If this is enacted, children will lose their privacy, not only in the bathroom, but in changing areas, swimming and overnight trips.
“Penn Delco tends to the needs of all it’s children,” said one concerned citizen. “There are ways to accommodate everyone but not at the expense and privacy traditionally and biologically know to our community. Please take the time to attend the meeting so you are aware of what is being discussed. Protecting our children should be our first priority.”
Gender Identity Policy Proposed In Penn Delco

Gender Identity Policy Proposed In Penn Delco

SB 76 Fails To Ease Tax Burden Says Lisa Esler

SB 76 Fails To Ease Tax Burden — Lisa Esler, who is one of our favorite people and is a Penn Delco school director, had a 14-minute interview, today, Nov. 30, with Gunther Rewind concerning SB 76. The proposed legislation would prohibit homes from being taxed to fund schools.

Lisa notes that this reform does not solve the tax burden issue and that  state legislature is not interested in taking the simple, commonsense steps necessary to do so.

She says the prevailing wage mandate increases construction and maintenance  projects between 10 and 30 percent and should be simple to repeal with an honest government. She notes unnecessary state mandates such as paid teacher sabbaticals. She points out the crushing $70 billion-and-rising pension shortfall. She mentioned how the right to strike by teachers inevitably means tax increases.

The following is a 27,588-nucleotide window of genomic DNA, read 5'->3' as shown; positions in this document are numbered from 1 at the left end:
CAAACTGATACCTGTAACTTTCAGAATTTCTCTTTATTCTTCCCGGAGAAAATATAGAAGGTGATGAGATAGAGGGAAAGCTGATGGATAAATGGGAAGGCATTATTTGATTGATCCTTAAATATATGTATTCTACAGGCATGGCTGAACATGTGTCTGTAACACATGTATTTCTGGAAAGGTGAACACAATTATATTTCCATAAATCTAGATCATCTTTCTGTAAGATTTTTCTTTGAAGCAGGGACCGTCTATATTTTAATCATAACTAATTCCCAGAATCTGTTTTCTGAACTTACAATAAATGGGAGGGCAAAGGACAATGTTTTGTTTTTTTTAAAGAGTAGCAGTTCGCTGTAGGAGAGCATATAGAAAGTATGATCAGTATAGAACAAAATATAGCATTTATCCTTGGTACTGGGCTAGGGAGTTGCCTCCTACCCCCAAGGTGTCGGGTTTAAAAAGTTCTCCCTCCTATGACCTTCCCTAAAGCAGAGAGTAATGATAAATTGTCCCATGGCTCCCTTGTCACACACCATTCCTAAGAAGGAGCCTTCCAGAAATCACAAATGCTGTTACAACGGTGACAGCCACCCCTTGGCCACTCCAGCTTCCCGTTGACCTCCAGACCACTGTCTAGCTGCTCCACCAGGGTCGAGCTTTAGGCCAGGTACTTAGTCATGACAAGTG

And while nobody should be taxed from their home, Lisa is 100 percent correct that  Harrisburg is not serious about fixing things.

You can find Lisa’s interview here.

SB 76 Fails To Ease Tax Burden

SB 76 Fails To Solve Tax Burden Problem

Matt Damon School Choice Film Screening Nov. 2

Matt Damon School Choice Film Screening Nov. 2 — A film concerning school choice will be aired, 7 p.m., Nov. 2 at the Bryn Mawr Church of the Redeemer, 230 Pennswood Road, Bryn Mawr, Pa. 19010. It’s called Backpack Full of Cash and will be narrated by noted Hollywood star, Harvey-Weinstein enabler and Howard Zinn fan Matt Damon.

The tagline is “Why are vouchers and school choice killers of local public schools?”

Attend if you can. As Joanne Yurchak wisely notes conversation is good.

The event is free and sponsored by Parents Across America — Suburban Philadelphia, and the Moms’ Group of Bryn Mawr Church of the Redeemer.

 

Matt Damon School Choice Film Screening Nov. 2

Matt Damon School Choice Film Airing Nov. 2

Teacher Strikes Harm Children, Ban Them

Teacher Strikes Harm Children, Ban Them

By Chris Freind CHRIS FREIND

Like clockwork, several things occur each September in Pennsylvania: Kids have a hard time getting out of bed, compasses required for math class are never used; and, most predictable, teachers will strike.

On that last point, the teachers’ union in Methacton School District in Montgomery County did not disappoint. Just as students and teachers were settling into a rhythm, the union called for a walkout. The result? More than 400 teachers are walking the picket line – potentially for weeks – while 5,000 students sit idle, leaving their parents frantically scrambling.

And it’s not just Methacton, as other strikes are occurring in Pennsylvania, with more surely to come. It’s time to end the recklessness of holding parents and students hostage – especially because there is no downside for teachers, as they will be fully paid for all 180 days of school, regardless of the outcome – and reform our state’s inefficient and expensive educational system.

To modify the legendary quote from Dean Wormer in “Animal House:” Arrogant, greedy and aloof is no way to go through life.